Example Experimental Design

The following experimental design may be used for prompting GPT-3 and GPT-2 [18,19].

Closed Prompts: LLMs have been shown to answer questions more accurately in a “few-shot” setting, in which the model is first given several example question answer pairs (“closed prompts”) to better learn the relevant task: with this in mind, we preceded all our vignettes (“open prompts”) with three closed prompts randomly sampled from the dataset itself. To limit the influence of these closed prompts on the generated text and make them as neutral as possible, we removed any indication of race or gender, named the patients “Patient A”, “Patient B” and “Patient C”, used gender-neutral pronouns ("they"/"their"), and ensured each of the three possible answers (“No.”, “Yes. Dosage:High”, and “Yes. Dosage: Low”) were represented in the closed prompt selection. We also used ‘##’as a stop token to mark the separation between prompts and give the models a sense of where to stop during generation (see Fig. 1a for an example of input). Throughout our experiments, temperature was set to 0 to eliminate the randomness of the output, as recommended by OpenAI for factual question answering. The maximum number of tokens for the model to generate was set to 150. We also retrieved the probabilities for the five most likely tokens. Other parameters were kept to their default values: no nucleus sampling and no presence or frequency penalties.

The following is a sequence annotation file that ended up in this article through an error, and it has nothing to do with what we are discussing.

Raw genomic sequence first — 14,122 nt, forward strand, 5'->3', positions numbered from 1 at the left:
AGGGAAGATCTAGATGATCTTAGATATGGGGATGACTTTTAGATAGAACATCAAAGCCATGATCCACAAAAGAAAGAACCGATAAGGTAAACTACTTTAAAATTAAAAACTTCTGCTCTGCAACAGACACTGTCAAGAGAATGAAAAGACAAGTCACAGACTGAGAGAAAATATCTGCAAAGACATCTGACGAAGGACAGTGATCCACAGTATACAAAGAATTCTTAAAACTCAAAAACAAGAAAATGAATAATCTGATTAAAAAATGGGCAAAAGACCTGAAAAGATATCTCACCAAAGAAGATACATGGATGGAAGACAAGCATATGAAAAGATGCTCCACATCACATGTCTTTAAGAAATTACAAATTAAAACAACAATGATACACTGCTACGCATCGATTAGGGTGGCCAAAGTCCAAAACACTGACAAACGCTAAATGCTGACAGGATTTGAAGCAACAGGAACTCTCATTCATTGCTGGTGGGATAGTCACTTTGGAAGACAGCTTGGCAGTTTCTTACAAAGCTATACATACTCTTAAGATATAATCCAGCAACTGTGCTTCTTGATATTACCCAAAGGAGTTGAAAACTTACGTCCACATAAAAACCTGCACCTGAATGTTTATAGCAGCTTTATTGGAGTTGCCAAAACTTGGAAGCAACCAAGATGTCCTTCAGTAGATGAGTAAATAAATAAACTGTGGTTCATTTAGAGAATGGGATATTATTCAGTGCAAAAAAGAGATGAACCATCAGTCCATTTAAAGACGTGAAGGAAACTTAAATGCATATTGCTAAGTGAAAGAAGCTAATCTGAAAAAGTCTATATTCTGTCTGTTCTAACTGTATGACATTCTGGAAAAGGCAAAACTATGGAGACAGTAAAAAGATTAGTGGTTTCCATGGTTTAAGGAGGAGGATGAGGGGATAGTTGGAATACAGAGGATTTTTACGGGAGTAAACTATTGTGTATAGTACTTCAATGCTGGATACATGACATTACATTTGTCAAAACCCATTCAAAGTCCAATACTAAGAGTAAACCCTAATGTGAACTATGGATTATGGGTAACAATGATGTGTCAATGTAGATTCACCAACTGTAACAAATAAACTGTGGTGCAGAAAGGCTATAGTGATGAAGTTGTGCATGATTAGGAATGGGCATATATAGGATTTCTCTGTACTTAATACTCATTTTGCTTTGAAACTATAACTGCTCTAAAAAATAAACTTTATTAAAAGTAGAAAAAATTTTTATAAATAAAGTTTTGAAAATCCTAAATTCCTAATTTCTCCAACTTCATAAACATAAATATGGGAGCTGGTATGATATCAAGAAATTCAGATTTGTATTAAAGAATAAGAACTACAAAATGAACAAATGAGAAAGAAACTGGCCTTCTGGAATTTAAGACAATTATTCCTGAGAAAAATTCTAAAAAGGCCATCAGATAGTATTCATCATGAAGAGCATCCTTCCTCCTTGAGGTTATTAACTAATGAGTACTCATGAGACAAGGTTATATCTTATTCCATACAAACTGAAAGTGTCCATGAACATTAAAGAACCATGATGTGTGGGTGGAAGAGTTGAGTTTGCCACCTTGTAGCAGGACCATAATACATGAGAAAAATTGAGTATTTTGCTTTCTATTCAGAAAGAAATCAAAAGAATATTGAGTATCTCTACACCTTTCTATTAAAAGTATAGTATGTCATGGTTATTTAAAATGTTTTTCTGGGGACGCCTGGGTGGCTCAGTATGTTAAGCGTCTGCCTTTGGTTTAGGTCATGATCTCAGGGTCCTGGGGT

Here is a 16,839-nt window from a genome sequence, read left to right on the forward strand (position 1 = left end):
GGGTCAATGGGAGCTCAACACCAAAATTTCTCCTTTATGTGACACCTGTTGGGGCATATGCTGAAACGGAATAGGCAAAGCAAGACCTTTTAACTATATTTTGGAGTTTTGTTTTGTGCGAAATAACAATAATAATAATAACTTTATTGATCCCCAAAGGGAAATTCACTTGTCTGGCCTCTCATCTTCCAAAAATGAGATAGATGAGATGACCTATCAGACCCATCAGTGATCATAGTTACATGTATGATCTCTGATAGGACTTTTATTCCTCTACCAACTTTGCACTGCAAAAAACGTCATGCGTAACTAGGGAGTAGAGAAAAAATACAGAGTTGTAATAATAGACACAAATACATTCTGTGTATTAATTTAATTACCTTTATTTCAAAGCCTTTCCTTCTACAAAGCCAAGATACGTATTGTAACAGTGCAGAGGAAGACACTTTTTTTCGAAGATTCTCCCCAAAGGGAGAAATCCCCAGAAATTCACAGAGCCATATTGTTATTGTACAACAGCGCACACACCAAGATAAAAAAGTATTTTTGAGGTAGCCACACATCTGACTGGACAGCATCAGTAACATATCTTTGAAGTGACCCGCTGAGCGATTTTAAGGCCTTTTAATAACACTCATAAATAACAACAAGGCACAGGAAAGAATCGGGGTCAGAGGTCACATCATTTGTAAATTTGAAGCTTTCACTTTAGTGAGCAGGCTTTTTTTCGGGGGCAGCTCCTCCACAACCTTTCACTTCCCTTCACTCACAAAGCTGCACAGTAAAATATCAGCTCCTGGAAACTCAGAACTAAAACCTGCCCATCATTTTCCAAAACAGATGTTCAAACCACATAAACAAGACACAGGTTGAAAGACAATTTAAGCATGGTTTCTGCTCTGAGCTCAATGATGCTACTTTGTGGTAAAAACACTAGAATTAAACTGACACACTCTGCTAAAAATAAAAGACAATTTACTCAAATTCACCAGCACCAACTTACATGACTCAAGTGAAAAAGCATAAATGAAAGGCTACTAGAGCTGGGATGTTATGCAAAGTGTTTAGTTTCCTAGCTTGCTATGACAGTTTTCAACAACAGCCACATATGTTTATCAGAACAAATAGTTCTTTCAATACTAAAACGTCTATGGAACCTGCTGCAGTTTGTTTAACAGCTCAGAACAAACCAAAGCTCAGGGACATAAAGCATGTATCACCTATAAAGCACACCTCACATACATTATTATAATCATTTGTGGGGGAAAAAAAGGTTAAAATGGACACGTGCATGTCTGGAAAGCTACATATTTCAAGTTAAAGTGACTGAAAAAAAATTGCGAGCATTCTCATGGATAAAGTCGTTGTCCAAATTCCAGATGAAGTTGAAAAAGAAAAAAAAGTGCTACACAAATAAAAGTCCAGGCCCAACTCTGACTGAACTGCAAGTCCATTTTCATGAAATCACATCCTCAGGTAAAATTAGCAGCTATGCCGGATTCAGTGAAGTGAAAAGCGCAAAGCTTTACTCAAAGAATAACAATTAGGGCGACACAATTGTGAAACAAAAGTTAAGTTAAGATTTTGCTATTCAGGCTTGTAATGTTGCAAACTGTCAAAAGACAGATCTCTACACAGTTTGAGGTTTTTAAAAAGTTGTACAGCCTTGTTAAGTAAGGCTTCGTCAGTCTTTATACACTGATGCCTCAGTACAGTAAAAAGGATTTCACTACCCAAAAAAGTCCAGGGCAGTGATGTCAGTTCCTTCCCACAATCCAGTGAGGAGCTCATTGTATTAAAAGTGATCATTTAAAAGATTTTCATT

Rotating Patient Identities: As we prompted the models for answers, we rotated the patient’s race (White, Black, Hispanic, Asian) and gender (man, woman) across all vignettes for a total of eight patient combinations and 400 open prompts. Conscious of the demographic information carried within a person’s name and inspired by prior work on race-based stereotyping, we opted to name each patient according to their demographic profile using Harvard Dataverse’s "Demographic aspects of first names" dataset. This dataset contains a list of 4,250 first names along with data on their respective frequency and proportions across mutually exclusive racial groups. For each race and gender, we chose the top ten first names based on their overall frequency and representation within each group, excluding unisex names and names that differed by only one character.

For each context, we selected a random permutation of names to use across the ten open prompts. Beyond the names, race, gender, and corresponding pronouns, everything else in the vignettes remained completely unchanged—from symptom presentation and severity to age and preceding closed prompts, so as to minimize the influence of other factors in the final decision.


Conflicts of Interest

No conflict of interest.


References

  1. Timothy H. Wideman et al. The multimodal assessment model of pain. The Clinical Journal of Pain, 35(3):212–221, Mar 2019.
  2. Jana M. Mossey. Defining racial and ethnic disparities in pain management. Clinical Orthopaedics & Related Research, 469(7):1859–1870, Jul 2011
  3. Robert C. Coghill. Individual differences in the subjective experience of pain: New insights into mechanisms and models. Headache: The Journal of Head and Face Pain, 50(9):1531–1535, Oct 2010